The Île-de-France region will provide investment of €300 million (£262 million/$323 million) to support the development of permanent and temporary cycleways with the aim of achieving two million daily journeys by bicycle in 2021.
The region, which includes Paris, said it was enhancing its support of the “RER Vélo” initiative in response to the coronavirus crisis.
Devised by the Île-de-France Bicycle Collective, which represents 30 cycling associations in the region, the initiative is aimed at boosting the cycling network.
It is claimed the project will ultimately comprise of 680 kilometres of continuous, safe and comfortable cycling lanes, across nine routes.
The €300 million (£262 million/$323 million) will reportedly be up to 60 per cent of the financing required for the project, with the remainder coming from either municipalities or the state.
The investment was announced with the view to France’s emergence from the national lockdown over the coronavirus, with the Île-de-France Region saying they can forecast the final envisaged network and efforts to make cycling a means of mass transport.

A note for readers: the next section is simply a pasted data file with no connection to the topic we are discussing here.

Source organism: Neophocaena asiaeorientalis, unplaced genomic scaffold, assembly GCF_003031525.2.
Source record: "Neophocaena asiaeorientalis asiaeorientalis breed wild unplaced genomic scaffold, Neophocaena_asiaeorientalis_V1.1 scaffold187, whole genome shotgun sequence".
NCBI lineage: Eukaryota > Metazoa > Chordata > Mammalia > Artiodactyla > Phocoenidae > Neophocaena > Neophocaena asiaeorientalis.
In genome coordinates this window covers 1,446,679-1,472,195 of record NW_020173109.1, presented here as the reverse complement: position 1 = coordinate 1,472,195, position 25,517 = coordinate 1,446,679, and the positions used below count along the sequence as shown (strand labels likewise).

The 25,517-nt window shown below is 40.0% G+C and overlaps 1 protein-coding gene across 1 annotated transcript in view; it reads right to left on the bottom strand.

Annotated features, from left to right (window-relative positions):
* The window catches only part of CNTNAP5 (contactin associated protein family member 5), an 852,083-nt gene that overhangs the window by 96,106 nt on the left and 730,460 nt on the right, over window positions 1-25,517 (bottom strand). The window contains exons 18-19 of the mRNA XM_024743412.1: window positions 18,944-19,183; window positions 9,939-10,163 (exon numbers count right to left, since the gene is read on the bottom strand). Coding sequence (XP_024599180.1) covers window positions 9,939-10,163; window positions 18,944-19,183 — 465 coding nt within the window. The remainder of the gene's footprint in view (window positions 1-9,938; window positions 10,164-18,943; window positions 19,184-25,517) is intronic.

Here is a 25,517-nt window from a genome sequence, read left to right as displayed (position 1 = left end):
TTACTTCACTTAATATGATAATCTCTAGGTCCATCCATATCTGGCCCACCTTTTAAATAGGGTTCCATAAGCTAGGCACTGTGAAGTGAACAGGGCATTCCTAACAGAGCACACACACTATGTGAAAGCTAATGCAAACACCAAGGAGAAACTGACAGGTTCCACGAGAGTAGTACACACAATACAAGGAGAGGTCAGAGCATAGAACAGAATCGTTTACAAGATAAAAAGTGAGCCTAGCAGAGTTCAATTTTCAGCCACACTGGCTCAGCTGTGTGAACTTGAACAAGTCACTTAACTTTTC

The aim is for two thirds of the network to be completed by 2025, the year after Paris hosts the Olympic and Paralympic Games.
The second stage of the development will be completed by 2030.
Priority is set to be given to the most frequently used public transport lines, with temporary cycleways established.
It is claimed this could help to ensure social distancing and relieve pressure on the public transport systems as the lockdown is slowly lifted.
The temporary cycleways will be focused on places served by line 13 of the metro and the RER A, B, C and D South train services.
“We signed quickly and now the current health crisis forces us to rethink our mobility system,” Valérie Pécresse, President of the Île-de-France, told Le Parisien.
“All the levers must be actuated so that the deconfinement takes place in the best conditions.
“The bicycle is one of the tools for preserving social distancing.
“It must fully play its role in addition to other modes of transport, in particular to avoid the complete paralysis of the Île-de-France road network which would be caused by a massive shift towards the private car.
"The collective carried out an audit on these four very busy routes and it's a huge job on which we are based.”
It is hoped the alternate cycling routes can see the public turn away from car travel, with both health and environmental benefits cited.
The region also said it has funded more than 700km of cycle paths and two-way lanes throughout the Paris region since 2016.
It is hoped the longer-term development of the RER Vélo project will allow for journeys by bicycle over longer distances.